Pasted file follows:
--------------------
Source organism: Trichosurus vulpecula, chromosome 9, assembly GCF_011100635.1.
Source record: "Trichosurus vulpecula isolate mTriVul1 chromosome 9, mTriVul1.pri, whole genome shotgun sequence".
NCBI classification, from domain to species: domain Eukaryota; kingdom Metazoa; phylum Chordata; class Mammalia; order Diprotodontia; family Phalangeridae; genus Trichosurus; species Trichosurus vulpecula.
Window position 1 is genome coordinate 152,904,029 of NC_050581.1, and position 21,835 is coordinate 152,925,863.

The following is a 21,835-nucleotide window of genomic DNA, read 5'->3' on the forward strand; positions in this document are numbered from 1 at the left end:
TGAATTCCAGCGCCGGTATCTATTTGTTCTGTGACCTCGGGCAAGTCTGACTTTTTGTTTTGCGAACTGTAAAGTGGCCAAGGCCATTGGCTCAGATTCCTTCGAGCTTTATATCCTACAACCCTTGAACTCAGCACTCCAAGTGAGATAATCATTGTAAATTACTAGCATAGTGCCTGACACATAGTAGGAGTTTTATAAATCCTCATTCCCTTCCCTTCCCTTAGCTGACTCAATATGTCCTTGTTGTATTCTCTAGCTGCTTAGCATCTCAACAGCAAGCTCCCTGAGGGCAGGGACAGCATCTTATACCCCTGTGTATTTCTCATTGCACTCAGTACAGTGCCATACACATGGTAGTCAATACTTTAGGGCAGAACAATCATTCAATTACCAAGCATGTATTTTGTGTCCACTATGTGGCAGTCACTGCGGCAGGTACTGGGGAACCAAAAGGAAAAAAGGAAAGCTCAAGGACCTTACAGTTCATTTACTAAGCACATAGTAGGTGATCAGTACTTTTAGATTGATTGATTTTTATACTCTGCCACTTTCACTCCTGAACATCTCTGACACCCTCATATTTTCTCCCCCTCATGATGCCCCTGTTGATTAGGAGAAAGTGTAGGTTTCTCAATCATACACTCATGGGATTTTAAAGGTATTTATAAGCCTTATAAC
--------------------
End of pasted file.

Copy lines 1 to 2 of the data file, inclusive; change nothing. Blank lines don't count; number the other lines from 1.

Source organism: Trichosurus vulpecula, chromosome 9, assembly GCF_011100635.1.
Source record: "Trichosurus vulpecula isolate mTriVul1 chromosome 9, mTriVul1.pri, whole genome shotgun sequence".